Edmonton, San Francisco


I Like to Waste My Time: evolution.

Yuriy Sklyar

Author, Artist, Designer, Maker.

In this article I'll briefly talk about the process of creation of one of our internal projects, I Like to Waste My Time.com, and some of the design and marketing techniques we've been using to get the website up to 800k+ monthly pageviews.

I'll also discuss some of the future updates, and how we're planning on monetizing the website without the use of a single third-party ad, which seems to be what most of our competitors are doing.

Looking to design a community? Get in touch.


Before I get started, I thought that it would be a good idea to mention some of our competition.

The market of all things “interesting” is extremely saturated. By the looks of it, the main concern of the owners of these websites is to make money, and the only way these are monetized is through the use of ads. On average, you can expect to see 3-4 graphical ads, plus many more text-based advertisements throughout these sites on a single page .

Twisted Sifter was one of the more popular of the bunch, with an Alexa rank of 14,767 (ours was sitting at 160,306, out of 366,848,493 active websites in the world; we eventually broke freethe 50k barrier at one point). I know that it doesn't mean much, but we've come to a conclusion that Alexa does a pretty accurate evaluation of how “important” a website is.

Humble beginnings of ILTWMT



1. Organization. Consistency. Usability.

ILTWMT contains over 1,000 posts (with new ones being added on daily basis) that consist of articles, videos, wallpapers, quotes and photo compilations, so keeping all of these organized was an essential part of the usability experience. Each category is represented by a distinct icon/color combination, making them easily recognizable.

2. Content Discovery

We divided all the content into several categories – this way users can narrow down to what they're interested in right away. If screen resolution permits, the header will stick to the top of the screen giving them access to navigation on long, content-heavy pages. At the end of each post we can manually select suggested content for further reading, creating a very targeted referral that works out great for multi-part posts.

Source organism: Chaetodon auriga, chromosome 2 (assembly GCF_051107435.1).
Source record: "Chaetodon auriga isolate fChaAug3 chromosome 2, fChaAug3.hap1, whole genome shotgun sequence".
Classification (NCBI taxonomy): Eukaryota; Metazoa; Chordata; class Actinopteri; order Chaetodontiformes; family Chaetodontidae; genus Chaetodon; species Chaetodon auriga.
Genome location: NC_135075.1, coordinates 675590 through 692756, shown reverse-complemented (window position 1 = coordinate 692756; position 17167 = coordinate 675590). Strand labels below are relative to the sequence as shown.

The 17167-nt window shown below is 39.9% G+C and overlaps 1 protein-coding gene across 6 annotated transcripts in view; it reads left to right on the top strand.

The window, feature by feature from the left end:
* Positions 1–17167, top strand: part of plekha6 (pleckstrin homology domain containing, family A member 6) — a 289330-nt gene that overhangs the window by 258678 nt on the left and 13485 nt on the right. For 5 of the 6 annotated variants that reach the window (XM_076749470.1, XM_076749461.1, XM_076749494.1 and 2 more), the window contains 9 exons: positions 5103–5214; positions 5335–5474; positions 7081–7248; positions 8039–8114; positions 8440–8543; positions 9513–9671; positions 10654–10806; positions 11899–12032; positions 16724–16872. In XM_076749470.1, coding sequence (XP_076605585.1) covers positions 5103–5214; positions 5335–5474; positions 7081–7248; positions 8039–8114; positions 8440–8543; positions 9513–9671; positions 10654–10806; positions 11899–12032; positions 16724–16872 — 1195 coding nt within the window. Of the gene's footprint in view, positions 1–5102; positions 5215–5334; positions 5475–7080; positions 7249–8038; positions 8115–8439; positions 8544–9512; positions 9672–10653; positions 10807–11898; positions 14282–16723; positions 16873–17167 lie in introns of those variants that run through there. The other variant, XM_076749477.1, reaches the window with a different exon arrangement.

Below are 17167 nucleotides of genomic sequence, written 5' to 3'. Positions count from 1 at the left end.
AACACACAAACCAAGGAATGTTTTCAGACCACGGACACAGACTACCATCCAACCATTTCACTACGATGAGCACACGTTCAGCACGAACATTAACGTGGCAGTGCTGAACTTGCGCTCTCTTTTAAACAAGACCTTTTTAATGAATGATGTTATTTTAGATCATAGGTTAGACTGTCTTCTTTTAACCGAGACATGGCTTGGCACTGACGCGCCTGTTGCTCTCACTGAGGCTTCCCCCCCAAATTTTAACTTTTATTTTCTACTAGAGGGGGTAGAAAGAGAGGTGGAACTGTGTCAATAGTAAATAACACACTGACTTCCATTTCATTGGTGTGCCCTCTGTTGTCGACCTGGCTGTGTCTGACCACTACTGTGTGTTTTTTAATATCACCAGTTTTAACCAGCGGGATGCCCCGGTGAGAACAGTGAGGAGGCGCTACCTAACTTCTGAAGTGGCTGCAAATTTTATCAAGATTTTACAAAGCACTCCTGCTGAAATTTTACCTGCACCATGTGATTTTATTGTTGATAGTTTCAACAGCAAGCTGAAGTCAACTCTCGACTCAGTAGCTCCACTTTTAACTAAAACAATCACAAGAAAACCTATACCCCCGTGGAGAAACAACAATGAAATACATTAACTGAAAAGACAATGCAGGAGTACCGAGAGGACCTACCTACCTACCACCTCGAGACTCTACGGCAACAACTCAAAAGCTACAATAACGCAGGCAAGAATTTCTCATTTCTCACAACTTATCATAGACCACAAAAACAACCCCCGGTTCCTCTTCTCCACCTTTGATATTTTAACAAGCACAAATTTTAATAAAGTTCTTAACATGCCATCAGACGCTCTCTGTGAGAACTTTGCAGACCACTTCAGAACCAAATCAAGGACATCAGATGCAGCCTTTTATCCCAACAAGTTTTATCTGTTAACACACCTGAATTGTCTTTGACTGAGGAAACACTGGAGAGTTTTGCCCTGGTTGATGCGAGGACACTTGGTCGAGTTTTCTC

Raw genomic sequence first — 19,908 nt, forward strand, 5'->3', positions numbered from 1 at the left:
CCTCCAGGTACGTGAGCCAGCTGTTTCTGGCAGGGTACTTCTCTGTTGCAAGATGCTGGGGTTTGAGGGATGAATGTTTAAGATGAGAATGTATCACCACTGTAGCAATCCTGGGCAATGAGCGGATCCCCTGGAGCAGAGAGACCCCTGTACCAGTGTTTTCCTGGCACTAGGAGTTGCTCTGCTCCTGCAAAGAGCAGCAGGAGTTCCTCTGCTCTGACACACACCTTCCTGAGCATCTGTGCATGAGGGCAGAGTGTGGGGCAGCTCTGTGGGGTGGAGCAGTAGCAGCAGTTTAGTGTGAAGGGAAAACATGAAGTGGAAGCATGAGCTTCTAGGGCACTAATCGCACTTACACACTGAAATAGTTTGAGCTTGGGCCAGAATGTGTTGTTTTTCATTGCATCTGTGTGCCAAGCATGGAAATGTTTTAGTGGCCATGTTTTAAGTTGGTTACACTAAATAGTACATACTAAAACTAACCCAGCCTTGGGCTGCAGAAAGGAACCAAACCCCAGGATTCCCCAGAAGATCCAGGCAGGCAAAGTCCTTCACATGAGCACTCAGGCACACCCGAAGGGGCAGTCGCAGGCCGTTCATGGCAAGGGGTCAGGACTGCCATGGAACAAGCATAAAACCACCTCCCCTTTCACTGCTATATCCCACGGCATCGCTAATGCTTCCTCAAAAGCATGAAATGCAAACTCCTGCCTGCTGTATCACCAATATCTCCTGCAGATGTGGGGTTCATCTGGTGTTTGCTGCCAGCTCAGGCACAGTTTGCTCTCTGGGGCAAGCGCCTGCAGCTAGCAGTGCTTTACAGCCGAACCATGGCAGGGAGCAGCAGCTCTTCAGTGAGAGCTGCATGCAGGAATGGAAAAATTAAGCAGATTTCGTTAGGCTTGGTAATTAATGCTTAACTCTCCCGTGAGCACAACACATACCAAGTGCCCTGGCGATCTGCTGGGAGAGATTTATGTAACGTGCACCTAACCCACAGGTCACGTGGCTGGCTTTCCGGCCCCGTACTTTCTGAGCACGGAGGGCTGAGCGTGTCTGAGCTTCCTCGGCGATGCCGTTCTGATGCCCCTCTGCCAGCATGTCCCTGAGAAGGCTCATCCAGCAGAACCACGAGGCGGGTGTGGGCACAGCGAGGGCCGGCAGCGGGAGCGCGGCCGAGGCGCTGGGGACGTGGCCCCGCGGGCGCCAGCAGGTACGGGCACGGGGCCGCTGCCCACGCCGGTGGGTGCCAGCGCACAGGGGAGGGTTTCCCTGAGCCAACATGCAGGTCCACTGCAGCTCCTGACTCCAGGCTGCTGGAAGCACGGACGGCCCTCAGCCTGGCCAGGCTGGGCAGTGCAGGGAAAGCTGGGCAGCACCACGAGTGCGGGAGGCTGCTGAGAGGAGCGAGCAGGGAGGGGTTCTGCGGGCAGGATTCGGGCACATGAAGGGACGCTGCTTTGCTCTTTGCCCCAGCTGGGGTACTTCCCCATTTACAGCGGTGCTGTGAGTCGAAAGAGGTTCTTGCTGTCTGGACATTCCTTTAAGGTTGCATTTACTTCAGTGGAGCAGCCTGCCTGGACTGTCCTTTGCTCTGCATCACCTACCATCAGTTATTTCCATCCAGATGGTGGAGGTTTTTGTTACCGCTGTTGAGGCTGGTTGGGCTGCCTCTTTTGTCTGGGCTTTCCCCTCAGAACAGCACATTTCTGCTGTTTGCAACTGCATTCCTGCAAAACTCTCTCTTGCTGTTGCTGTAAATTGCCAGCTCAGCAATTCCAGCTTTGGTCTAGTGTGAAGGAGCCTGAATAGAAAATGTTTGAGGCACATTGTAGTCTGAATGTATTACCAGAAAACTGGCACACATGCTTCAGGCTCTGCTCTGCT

3. Comprehensive Search

Another way to discover specific content is through the search bar which, depending on user's screen resolution, will also stay visible at all times without having to scroll to it. Similar to Google's instant search, only 3 characters are enough for the search field to start displaying results – this eliminates quite a bit of clicking around. We're always improving search algorithms to make the search results more meaningful.

4. Social Networking

We take our time to promote each post on several social networks, and we don't run any campaigns where we capitalize word “LIKE” all the time. Just as the website itself, all of our social media is growing organically; this is a slower process, however quality of engagement is evident and numbers speak for themselves. People simply like us because we put out interesting content.

5. Choice Paralysis

Choice paralysis occurs when a user is given too many choices; unable to decide, they simply abandon whatever it is that they were doing. To test this theory, previous designs were stuffed with suggested posts and ads... Needless to say, we're glad that those times are over. Current design suggests only 4 different content types, all based on keywords found on that particular page.

6. Copywriting + SEO

We strive to deliver unique, quality content. We do all the research, copywriting and any other content generation such as photography and illustration on our own (where applicable). Quality content isn't very useful if it cannot be found, so a great amount of time also goes into determining what keyphrases people are searching for. Up until a recent spike in referral traffic, our organic SEO was driving close to 50% of all the visits to the website.

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